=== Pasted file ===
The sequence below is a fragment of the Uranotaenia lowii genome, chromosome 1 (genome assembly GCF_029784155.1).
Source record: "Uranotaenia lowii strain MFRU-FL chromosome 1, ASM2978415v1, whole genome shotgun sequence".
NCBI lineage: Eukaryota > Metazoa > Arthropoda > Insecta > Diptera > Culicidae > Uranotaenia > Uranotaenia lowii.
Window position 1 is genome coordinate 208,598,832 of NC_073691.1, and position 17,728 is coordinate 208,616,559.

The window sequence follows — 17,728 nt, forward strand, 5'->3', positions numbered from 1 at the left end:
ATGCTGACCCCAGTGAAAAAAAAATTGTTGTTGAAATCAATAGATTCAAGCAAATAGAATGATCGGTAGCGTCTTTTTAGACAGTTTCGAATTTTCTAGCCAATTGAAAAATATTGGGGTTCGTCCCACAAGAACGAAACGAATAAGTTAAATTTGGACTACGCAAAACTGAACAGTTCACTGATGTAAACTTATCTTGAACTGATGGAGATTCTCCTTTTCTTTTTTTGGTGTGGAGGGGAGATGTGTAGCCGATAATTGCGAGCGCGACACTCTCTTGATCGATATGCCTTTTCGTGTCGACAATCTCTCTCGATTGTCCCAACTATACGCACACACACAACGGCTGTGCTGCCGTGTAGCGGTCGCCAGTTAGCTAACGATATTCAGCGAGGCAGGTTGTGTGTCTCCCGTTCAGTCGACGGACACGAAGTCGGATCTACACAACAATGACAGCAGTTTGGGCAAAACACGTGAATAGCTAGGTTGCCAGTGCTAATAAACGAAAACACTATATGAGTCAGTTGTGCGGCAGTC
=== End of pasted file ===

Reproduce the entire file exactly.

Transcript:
The sequence below is a fragment of the Uranotaenia lowii genome, chromosome 1 (genome assembly GCF_029784155.1).
Source record: "Uranotaenia lowii strain MFRU-FL chromosome 1, ASM2978415v1, whole genome shotgun sequence".
NCBI lineage: Eukaryota > Metazoa > Arthropoda > Insecta > Diptera > Culicidae > Uranotaenia > Uranotaenia lowii.
Window position 1 is genome coordinate 208,598,832 of NC_073691.1, and position 17,728 is coordinate 208,616,559.

The window sequence follows — 17,728 nt, forward strand, 5'->3', positions numbered from 1 at the left end:
ATGCTGACCCCAGTGAAAAAAAAATTGTTGTTGAAATCAATAGATTCAAGCAAATAGAATGATCGGTAGCGTCTTTTTAGACAGTTTCGAATTTTCTAGCCAATTGAAAAATATTGGGGTTCGTCCCACAAGAACGAAACGAATAAGTTAAATTTGGACTACGCAAAACTGAACAGTTCACTGATGTAAACTTATCTTGAACTGATGGAGATTCTCCTTTTCTTTTTTTGGTGTGGAGGGGAGATGTGTAGCCGATAATTGCGAGCGCGACACTCTCTTGATCGATATGCCTTTTCGTGTCGACAATCTCTCTCGATTGTCCCAACTATACGCACACACACAACGGCTGTGCTGCCGTGTAGCGGTCGCCAGTTAGCTAACGATATTCAGCGAGGCAGGTTGTGTGTCTCCCGTTCAGTCGACGGACACGAAGTCGGATCTACACAACAATGACAGCAGTTTGGGCAAAACACGTGAATAGCTAGGTTGCCAGTGCTAATAAACGAAAACACTATATGAGTCAGTTGTGCGGCAGTC